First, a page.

We have IMDB, we have Last.fm, we have Wikipedia and thousands of other database websites with information about media items. Currently we search for information on books, music and video via search engines like Google, Yahoo or Bing. Searching through website that hold all the information is done very well. But the raw results are not always satisfying enough.
Are we looking for a website like last.fm when we are looking to buy an album? I know Google’s shopping filter would be an option for that. But what about lyrics, videos, publishers, local shops and all other kind of data one could be interested in. Last.fm provides a lot of data but with an agenda. Not always ambiguous, focused on music alone and not very singular.
Libraries do have this kind of structure and ambiguity. What they are missing most of the time is completeness of data and the simple fact that it is only data from one library. Can we create a more universal database focused on providing single records of data that contain everything one would ever want to know about it?
The library model
I’ve been working with some library data lately and I found that they have very interesting ways of structuring data. Larger libraries yield a set of records to show up for different locations. They link different versions of a book to show up as one record. This is a very structural and orderly way to show the data. Does a harry potter book need to show up more then once in a result list of would you just be content with a list with all the books in the series once?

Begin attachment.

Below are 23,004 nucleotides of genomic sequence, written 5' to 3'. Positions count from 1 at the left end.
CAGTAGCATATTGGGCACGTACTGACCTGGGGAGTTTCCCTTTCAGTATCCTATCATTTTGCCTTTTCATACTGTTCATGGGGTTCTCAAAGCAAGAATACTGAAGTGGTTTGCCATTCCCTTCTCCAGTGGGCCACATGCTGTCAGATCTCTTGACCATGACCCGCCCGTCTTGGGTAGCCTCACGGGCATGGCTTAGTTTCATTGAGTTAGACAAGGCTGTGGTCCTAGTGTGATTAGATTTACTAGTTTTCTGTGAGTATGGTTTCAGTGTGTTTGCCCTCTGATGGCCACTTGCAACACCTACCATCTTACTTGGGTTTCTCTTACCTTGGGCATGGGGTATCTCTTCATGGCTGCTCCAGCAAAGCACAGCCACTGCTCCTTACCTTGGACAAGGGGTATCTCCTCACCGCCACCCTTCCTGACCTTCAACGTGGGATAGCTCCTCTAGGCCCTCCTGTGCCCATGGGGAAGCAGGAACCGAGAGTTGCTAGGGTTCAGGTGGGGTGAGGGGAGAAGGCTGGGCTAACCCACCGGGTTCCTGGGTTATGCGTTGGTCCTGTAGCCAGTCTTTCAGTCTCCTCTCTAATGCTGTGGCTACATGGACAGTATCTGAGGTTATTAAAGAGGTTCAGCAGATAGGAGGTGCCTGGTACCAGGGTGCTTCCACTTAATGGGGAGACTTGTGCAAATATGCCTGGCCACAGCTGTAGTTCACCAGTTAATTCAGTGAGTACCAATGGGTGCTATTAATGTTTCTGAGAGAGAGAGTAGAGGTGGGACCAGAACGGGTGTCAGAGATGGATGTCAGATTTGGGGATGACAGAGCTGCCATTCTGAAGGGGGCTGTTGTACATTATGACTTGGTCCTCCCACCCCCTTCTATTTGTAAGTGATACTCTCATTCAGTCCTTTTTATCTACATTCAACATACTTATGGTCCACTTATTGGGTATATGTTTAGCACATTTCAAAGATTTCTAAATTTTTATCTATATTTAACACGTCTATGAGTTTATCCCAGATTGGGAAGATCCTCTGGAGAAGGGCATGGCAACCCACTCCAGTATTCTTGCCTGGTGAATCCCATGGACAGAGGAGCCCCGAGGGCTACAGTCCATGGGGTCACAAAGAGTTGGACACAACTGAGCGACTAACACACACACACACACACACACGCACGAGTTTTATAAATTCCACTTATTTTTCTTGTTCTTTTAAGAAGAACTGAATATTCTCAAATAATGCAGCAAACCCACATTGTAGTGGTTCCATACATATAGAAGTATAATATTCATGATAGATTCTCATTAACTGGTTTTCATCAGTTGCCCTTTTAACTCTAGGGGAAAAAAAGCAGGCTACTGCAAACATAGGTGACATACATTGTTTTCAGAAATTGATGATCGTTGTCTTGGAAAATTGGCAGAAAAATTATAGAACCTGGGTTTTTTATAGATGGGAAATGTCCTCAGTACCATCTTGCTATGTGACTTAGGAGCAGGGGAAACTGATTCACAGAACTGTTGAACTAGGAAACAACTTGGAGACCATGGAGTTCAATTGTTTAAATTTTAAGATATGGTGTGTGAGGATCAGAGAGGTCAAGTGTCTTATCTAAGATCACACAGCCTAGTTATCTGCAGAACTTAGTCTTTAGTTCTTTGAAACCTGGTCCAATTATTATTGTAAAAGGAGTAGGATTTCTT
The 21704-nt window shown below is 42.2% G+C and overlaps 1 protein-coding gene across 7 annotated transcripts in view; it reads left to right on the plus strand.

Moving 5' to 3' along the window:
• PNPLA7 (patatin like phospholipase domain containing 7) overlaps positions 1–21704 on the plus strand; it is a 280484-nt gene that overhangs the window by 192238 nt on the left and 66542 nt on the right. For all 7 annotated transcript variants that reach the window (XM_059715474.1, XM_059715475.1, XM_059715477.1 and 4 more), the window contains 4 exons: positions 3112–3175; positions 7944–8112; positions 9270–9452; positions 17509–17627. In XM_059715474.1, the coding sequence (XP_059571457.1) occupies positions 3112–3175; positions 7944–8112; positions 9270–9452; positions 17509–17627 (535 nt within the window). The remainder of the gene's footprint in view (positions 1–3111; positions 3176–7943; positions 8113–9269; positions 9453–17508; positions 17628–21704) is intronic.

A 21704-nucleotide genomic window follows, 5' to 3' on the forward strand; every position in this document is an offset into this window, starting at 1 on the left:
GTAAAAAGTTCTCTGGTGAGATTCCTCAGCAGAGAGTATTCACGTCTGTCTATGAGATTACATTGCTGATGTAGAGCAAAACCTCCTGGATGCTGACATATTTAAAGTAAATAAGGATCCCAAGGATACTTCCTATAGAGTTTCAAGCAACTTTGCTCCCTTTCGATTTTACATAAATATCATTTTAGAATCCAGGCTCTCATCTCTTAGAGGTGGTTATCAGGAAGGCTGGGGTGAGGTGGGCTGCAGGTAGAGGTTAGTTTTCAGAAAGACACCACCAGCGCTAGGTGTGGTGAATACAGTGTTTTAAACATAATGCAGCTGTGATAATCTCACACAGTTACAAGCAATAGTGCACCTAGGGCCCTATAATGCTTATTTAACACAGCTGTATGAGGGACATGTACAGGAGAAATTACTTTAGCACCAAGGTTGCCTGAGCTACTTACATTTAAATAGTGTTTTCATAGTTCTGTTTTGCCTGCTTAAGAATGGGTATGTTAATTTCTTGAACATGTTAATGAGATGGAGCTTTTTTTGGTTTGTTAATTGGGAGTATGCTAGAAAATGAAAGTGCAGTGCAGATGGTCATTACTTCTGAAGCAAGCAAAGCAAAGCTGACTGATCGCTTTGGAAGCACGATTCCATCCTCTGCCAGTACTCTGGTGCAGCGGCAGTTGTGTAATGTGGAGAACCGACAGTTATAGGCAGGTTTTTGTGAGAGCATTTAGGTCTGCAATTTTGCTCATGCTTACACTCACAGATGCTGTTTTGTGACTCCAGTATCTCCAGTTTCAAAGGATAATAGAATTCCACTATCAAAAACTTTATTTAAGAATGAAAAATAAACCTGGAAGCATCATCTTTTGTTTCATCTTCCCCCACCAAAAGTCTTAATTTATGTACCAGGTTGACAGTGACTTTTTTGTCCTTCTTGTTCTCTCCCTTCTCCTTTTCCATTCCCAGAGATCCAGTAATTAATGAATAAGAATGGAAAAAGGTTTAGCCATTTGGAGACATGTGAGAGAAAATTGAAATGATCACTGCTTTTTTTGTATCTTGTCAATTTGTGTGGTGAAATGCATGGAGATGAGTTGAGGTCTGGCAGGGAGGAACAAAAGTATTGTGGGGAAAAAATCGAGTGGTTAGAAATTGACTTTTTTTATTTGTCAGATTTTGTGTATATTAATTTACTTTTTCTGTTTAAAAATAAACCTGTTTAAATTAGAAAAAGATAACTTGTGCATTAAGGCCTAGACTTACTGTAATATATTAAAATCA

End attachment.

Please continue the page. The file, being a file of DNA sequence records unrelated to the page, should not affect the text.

The library model might be local and based on a single instance. But what if we take the single record model with a local touch we might have something to work with.
Single record model
Using a single record to collect information on an item is basically adding a layer to search results. Instead of finding 545.000.000 results when looking for harry potter you will only get 7. Every book in the series is it’s own record and the movies can fall under the same flag. If we look at the content of the book versus the content of the book we will see that they are representing the same thing. It becomes a bit more tricky when looking at sound-tracks for the movie but in general we can connect all these items to one single source.
Another advantage of the single record model is that you have one area to show meta information like different versions, languages and editions. Information like origin, creators and publishers can then be easily accessed. Instead of having to plow through all those different results it is all captured into one nicely formatted record.
Local over global
In the modern day and age if we talk about information in media we will almost always talk about global information. IMDB does not only hold information from internationally published movies and tv series. Also the local television and cinematic content can be found in this database. Maybe not as complete as the international the local touch gives it that extra completeness.
Local and global both do have a very different impact om people. global news can be seen as just an event. Many are watching the developments in Libia from a distance. It is not a very tangible thing but we do want to give support to the rebels. Local new has a more personal impact. A local fireman being killed has much more impact than one being killed a few towns over. The more global you go the bigger the impact must be before you can get a feel for it locally.